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Bar Manager Convicted

Fuseworks Media
Fuseworks Media

3 July 2008 - A former Auckland bar manager was sentenced to three months home detention and 50 hours community service for theft and failing to bank gaming machine profits.

William James McCormick, aged 57, pleaded guilty in the Auckland District Court (on 1 July) to one charge of theft by a person in a special relationship and one of failing to bank almost $21,000. The Gambling Act requires gaming machine money to be banked within five working days.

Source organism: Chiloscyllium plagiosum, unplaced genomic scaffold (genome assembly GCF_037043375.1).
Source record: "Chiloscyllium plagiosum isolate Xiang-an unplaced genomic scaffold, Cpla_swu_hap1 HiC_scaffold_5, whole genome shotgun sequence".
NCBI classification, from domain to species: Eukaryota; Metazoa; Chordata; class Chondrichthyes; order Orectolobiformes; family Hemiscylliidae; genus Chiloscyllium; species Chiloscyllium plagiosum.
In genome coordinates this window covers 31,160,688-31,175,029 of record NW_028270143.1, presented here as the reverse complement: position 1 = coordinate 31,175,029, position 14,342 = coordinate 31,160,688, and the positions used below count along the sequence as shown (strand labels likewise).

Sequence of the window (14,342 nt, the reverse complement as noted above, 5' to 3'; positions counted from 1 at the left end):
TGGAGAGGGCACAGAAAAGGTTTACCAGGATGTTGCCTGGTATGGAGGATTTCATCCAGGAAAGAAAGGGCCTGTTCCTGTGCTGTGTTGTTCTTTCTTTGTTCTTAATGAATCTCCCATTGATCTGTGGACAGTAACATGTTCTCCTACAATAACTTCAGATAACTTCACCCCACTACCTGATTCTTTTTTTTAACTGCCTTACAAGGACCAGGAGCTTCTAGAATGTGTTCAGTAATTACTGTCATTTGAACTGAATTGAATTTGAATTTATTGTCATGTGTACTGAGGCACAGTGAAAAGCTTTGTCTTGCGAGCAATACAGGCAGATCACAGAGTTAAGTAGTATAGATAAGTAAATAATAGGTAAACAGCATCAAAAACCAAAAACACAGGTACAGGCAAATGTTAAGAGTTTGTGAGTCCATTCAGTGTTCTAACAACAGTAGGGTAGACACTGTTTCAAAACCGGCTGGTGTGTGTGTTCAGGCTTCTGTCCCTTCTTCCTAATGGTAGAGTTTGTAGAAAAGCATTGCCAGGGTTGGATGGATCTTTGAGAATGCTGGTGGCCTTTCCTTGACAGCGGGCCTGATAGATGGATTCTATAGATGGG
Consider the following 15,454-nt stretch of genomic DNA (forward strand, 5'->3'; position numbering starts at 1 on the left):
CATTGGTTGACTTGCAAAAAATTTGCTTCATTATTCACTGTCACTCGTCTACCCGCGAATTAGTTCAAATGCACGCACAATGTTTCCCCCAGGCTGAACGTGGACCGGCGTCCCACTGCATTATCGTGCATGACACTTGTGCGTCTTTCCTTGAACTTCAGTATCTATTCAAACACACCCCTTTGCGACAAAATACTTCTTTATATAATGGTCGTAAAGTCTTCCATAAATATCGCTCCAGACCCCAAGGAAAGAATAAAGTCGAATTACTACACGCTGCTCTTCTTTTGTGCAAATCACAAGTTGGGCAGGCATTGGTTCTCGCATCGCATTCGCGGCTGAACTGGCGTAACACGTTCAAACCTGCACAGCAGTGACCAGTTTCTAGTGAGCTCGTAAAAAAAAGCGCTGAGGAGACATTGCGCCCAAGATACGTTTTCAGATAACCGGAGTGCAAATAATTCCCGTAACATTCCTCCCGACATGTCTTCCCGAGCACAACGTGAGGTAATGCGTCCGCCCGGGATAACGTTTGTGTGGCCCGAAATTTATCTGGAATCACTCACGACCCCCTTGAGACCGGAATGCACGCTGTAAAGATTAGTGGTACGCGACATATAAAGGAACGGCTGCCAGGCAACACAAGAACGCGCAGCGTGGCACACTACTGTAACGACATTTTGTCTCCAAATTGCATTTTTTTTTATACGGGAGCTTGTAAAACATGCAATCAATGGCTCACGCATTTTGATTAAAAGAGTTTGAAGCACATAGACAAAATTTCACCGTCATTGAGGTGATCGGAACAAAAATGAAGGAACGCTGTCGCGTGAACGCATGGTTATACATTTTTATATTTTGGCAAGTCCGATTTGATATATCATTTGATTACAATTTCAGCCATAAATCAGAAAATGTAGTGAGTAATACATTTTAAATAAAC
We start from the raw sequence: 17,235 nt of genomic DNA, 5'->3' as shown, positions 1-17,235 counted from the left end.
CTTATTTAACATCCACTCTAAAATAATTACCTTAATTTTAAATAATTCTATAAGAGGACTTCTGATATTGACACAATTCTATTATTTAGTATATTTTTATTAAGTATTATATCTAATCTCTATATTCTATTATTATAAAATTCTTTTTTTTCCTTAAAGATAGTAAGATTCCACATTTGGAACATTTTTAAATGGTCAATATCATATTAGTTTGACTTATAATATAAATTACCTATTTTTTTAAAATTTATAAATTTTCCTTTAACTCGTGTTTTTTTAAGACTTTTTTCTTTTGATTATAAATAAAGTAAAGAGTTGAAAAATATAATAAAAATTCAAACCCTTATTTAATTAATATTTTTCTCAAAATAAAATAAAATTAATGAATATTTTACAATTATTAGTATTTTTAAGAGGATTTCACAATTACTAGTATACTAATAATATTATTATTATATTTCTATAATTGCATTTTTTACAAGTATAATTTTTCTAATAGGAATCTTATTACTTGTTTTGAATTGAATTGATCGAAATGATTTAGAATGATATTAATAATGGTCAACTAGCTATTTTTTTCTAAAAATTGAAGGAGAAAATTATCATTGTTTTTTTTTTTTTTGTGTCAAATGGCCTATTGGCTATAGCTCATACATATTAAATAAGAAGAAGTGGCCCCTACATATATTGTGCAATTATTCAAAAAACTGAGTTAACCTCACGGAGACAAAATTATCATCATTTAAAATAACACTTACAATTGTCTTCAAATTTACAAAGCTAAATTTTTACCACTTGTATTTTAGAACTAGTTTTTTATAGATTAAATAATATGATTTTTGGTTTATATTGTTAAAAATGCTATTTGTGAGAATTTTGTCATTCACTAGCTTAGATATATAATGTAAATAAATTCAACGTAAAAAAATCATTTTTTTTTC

McCormick was manager of Royal Oak's Roundabout Bar and Brasserie, which had a long history of late banking with the society that owned the gaming machines, the Southern Trust. As a result, the trust removed its machines, with almost $21,000 outstanding, and complained to the Department of Internal Affairs.

Internal Affairs Director of Gambling Compliance, Mike Hill said gaming machine money does not belong to a venue but to the society, which is responsible for distributing funds to the community.

"The community must be the ultimate beneficiary of gaming machine proceeds in line with one of the purposes of the Gambling Act," he said. "This case sends a strong message to venues that gaming machine proceeds do not belong to them but are held in trust. Not dealing with the funds as the law requires deprives the community of money and constitutes theft."

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